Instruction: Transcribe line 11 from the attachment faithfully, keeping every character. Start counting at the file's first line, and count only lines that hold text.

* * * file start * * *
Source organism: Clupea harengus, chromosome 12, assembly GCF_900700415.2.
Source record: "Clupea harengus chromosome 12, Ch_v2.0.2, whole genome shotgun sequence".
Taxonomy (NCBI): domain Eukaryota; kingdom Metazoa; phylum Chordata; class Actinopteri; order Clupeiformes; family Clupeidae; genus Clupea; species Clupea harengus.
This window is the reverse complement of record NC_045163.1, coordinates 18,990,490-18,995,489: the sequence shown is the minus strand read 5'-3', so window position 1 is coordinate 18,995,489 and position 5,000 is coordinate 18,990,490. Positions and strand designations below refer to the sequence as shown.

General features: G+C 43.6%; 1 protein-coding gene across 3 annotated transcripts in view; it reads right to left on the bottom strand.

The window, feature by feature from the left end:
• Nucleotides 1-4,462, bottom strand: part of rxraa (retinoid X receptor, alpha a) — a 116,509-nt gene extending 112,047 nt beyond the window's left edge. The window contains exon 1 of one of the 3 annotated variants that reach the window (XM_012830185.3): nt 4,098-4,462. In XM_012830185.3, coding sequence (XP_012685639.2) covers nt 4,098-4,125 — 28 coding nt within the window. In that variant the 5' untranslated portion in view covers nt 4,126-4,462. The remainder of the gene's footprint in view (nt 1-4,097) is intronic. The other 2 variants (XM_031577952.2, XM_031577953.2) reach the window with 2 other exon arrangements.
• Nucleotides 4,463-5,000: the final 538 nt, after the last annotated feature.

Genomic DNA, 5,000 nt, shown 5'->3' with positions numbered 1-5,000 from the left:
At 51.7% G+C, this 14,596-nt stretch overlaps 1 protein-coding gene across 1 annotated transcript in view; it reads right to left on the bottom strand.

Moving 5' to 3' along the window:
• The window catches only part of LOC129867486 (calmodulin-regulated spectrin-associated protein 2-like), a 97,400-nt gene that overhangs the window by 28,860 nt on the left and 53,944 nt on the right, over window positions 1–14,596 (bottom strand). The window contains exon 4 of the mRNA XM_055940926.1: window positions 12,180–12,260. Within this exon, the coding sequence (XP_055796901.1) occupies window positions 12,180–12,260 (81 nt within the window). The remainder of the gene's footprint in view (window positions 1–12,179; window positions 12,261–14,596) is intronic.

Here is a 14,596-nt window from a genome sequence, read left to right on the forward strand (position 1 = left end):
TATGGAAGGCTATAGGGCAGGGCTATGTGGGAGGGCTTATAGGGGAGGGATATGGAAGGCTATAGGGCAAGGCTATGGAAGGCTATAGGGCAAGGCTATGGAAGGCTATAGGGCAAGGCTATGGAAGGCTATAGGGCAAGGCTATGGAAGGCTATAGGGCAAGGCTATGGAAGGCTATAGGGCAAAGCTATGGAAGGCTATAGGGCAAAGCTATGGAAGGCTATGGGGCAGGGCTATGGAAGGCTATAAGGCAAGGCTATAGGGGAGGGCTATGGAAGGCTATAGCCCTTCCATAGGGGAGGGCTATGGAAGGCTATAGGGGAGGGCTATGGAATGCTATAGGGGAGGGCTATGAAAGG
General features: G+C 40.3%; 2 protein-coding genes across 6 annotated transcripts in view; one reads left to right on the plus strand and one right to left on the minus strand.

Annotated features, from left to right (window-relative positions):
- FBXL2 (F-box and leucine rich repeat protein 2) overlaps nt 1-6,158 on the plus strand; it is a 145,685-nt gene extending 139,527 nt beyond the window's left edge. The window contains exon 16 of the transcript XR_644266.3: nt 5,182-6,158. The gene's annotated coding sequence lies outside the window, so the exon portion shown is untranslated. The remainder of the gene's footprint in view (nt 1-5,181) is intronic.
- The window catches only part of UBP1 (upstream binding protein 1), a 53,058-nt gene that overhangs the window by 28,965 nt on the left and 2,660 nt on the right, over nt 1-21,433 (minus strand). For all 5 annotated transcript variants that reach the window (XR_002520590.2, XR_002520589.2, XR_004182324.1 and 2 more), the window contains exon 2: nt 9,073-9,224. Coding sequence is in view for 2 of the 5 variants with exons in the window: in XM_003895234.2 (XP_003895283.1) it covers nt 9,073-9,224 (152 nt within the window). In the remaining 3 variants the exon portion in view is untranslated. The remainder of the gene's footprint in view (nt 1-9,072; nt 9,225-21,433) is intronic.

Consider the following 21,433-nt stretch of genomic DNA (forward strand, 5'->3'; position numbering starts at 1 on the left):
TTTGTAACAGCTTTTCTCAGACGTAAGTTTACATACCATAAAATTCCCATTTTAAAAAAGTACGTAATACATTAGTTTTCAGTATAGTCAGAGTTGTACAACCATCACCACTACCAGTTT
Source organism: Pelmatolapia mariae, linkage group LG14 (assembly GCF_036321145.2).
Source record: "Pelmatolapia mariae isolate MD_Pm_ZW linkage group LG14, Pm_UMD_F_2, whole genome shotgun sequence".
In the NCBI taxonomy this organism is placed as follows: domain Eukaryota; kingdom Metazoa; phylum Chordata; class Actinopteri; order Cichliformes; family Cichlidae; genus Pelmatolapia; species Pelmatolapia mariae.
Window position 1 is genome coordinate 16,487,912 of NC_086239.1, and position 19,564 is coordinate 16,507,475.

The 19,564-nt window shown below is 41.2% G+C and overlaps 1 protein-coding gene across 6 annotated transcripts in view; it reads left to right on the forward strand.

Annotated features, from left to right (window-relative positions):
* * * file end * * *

Moving 5' to 3' along the window: